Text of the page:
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Cover Story

The Big Picture

by M. Faust

Putting together a film festival is not the easiest thing in the world to do, especially if you want one in the truest sense of the words. But that’s just what Edward Summer, president and founder of the Buffalo International Film Festival, whose first edition opens this weekend, has done.

Week in Review

Seven Days: The Straight Dope From the Week That Was

by Geoff Kelly

Scorecard: The Week's Winners & Losers

News Analysis

Subsidized Suicide

Could Governor David Paterson become Congressman David Paterson? David Gershman of New York magazine reported last week that if Harlem Congressman Charlie Rangel decides not to run for a 21st term, then Paterson may have an exit from the job he insists he wants.


We Have Our Round 1 Finalists!

CONGRATULATIONS to our four finalists in our Battle of Original Music: The Albrights, David Cloyd, Carpo Phorus, and the Fated Grey!

Art Shorts

Wright Stuff This Weekend

by Gerald Mead

With each passing year it is becoming harder to claim that Buffalo’s architectural treasury of works by renowned architect Frank Lloyd Wright is a well-kept secret.

Dining Feature

What's On Your Plate?

by Jennifer Mogensen

Why the restaurant business? The hours are terrible, the pressure is immense and the satisfaction is only temporary.

Film Feature

Homemade Horrors

by Greg Lamberson

The Buffalo area has served as an appealing location for horror filmmakers ever since Harvey Weinstein collaborated on the slasher flick The Burning back in 1981. In recent years, thanks to the affordability of digital video production equipment, our city has seen a spate of micro-budget horrors produced by local aspiring filmmakers.


Remembering the Federal Theater Project

by Anthony Chase

This week I’ve been revisiting Tim Robbins’ 1999 film, Cradle Will Rock, while preparing to introduce a screening at the Burchfield-Penney Art Center for the start of the fourth Bi-Annual Cross-Border Post Keynesian Conference at Buffalo State College.

Theater News


by Javier

In celebration of Hispanic Heritage Month, BUA will present a staged reading of the 2003 Pulitzer Prize winning play Anna in the Tropics by Nilo Cruz . Born in Cuba in 1960, Cruz became the first Hispanic American to ever receive the Pulitzer for drama.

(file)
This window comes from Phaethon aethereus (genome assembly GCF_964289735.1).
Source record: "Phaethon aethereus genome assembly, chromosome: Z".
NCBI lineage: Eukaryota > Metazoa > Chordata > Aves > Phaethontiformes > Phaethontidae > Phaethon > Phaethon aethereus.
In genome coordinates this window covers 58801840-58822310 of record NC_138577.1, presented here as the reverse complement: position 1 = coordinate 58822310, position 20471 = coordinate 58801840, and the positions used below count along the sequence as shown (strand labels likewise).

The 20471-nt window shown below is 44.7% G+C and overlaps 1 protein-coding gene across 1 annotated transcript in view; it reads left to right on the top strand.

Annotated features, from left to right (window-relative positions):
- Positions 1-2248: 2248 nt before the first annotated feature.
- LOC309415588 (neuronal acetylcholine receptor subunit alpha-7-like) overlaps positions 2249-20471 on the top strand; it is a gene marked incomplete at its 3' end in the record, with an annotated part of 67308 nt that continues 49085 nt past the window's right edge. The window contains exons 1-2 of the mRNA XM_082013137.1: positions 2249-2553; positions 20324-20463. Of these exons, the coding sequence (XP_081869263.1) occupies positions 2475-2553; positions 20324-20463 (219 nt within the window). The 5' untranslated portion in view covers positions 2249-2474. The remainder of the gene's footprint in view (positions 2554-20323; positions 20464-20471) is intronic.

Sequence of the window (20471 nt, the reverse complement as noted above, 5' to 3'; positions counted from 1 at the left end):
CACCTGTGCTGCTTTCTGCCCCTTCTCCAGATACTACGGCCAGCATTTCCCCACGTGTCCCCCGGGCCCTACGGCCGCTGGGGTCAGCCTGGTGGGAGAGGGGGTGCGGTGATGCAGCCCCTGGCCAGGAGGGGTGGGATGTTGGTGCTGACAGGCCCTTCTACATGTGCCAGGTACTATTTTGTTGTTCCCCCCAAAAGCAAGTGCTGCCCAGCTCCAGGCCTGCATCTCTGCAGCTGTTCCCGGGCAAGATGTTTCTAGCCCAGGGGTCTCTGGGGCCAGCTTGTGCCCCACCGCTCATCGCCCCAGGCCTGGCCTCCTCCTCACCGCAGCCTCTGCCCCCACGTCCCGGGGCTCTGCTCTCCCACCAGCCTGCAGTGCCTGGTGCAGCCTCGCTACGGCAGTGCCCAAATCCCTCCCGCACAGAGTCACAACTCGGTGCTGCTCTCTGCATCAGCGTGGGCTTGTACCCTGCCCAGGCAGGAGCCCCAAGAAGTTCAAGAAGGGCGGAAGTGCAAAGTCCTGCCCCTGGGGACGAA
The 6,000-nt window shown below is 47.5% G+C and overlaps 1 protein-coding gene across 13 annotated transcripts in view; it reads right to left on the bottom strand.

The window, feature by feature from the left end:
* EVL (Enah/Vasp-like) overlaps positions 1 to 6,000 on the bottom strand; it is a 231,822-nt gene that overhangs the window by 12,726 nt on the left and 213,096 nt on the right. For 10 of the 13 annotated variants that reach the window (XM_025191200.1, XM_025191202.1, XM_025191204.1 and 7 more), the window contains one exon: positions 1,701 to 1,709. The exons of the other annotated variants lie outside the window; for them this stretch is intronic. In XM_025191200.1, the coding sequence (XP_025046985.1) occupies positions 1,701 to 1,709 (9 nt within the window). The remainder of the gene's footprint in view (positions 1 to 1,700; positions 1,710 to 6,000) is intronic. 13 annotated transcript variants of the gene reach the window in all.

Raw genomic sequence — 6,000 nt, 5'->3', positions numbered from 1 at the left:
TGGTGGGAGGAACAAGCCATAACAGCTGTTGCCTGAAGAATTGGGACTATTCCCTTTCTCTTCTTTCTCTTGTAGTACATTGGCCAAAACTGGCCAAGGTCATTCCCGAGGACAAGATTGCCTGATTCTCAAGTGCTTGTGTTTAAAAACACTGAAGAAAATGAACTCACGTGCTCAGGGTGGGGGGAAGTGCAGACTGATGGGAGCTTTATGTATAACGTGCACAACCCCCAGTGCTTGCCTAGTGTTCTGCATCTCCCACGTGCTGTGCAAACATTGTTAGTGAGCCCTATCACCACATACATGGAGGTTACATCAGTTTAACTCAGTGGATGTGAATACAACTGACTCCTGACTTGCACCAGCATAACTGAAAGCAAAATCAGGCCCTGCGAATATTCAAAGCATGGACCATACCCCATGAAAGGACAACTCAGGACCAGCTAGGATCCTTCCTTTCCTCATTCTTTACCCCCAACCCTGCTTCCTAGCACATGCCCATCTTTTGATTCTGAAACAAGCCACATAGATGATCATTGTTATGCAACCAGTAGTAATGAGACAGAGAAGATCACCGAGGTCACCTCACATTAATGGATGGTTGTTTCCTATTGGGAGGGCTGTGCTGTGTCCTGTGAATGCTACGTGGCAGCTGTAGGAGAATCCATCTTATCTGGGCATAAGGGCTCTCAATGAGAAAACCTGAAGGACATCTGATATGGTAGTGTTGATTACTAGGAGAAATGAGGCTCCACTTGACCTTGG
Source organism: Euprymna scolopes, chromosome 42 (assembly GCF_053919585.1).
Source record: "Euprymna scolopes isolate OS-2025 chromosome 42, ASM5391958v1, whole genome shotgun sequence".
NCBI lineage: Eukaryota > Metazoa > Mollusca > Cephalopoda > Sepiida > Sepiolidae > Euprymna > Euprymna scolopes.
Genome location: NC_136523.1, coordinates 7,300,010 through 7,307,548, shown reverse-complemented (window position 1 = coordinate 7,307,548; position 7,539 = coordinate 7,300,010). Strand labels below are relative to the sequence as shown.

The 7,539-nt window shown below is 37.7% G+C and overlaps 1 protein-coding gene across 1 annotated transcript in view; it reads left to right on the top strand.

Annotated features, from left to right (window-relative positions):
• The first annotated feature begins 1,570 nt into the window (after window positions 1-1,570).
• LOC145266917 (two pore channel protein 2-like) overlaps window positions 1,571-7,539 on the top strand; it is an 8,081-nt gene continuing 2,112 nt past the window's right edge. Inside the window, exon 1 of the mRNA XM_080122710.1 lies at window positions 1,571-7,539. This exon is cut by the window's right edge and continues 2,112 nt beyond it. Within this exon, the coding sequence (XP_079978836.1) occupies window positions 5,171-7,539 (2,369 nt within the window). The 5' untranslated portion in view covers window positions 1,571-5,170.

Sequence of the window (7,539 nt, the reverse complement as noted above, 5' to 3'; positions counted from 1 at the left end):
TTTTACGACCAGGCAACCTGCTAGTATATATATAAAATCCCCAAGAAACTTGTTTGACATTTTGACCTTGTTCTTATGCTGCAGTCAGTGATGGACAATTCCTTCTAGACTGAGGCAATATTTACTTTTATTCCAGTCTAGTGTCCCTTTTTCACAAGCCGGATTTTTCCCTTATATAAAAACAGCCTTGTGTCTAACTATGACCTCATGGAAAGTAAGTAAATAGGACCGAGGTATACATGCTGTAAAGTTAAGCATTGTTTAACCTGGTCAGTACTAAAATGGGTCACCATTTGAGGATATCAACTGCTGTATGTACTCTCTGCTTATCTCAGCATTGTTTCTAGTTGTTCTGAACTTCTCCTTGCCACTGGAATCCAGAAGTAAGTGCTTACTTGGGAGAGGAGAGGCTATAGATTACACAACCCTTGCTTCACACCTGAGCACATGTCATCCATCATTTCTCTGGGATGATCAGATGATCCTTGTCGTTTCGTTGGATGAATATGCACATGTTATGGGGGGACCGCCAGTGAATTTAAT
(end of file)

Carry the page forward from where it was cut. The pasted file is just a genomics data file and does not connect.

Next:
Classical Music

The Chamber is Open

by Jan Jezioro

The good news is that the Buffalo Chamber Players open their 2009-2010 season at the Buffalo Seminary on Bidwell Parkway on Wednesday, October 14 at 7pm. The better news is that the group has expanded its season, adding an additional fourth concert.

Food For Thought

Apples: The Fruit of Fruits

by Joe George

There are four apples resting on a small shelf above my kitchen sink. There’s nothing unusual about this, but it’s their place of origin that I find interesting.

5 Questions With...

Abi Echevarria, Japanese Gardener

Abi Echevarria came to work for the Olmsted Conservancy in 2004 through Erie County’s Workfare program, a federally funded welfare-to-work initiative that places participants in jobs with the Conservancy and provides them training, in the hopes that they will be retained as permanent employees.

Left of the Dial

Every Time I Die - New Junk Aesthetic

by Donny Kutzbach

The Black Heart Procession - Six

by Eric Kendall

Film Review


by George Sax

The problems for Muna and Fadi Farah really begin at the immigration counter in O’Hare airport, although they don’t know that yet. All too soon this Palestinian mother and son’s dreams of a new life of political freedom and spacious opportunities begin to evaporate.


On The Boards Theater Listings

Movie Times (Fri. October 9 - Thurs. October 15)

Film Now Playing


See You There!

Artvoice's weekly round-up of events to watch out for the week, including our editor's pick: Califone, who performs at Mohawk Place on Thursday the 15th.

You Auto Know

Small Is The New Big

by Jim Corbran

As the world gets figuratively smaller, so too are cars getting smaller. Literally. And I don’t imagine the average American (read: large) is going to like it.

Offbeat News

News of the Weird

by Chuck Shepherd

What is believed to be the world’s only commercial lounge openly serving cocaine operates in La Paz, Bolivia, though the owners of “Route 36” have to change locations from time to time, depending on the moods of the bribed authorities. An August dispatch in London’s The Guardian reported that a nearly pure gram costs the equivalent of about $14 ($22 for “premium”), served by waiters in an empty CD case, with straws, but bar drinks are also available.

Literary Buffalo

Babel Begins With Byatt

by Ellen Przepasniak

Lit City: Literary Events

Letters to Artvoice

Keep The Collectors Gallery

by Patrick Willett

Adopt a Buffalonian

by Andy McLeod


Events & Listings

Buffalo has a large and diverse gay, lesbian, bisexual, and transgender community. For further information about its numerous organizations and activities, visit Gaywatch at, call the Western New York Pride Center (852-7743), or email


Free Will Astrology

by Rob Brezsny

LIBRA (Sept. 23-Oct. 22): The sun shines brighter on my new home. The old place had resemblances to a cave and was surrounded by tall trees. My new space is surrounded by a wide sky and drinks in the solar radiance from dawn to dusk.


Ask Anyone

My dog Norm is 16 years old, and it has really started to show over the past six months. He has frequent accidents in the house, and it seems that he sleeps at least 20 hours a day. He has trouble getting up and down the three steps from the porch to the lawn, and he is visibly in uncomfortable.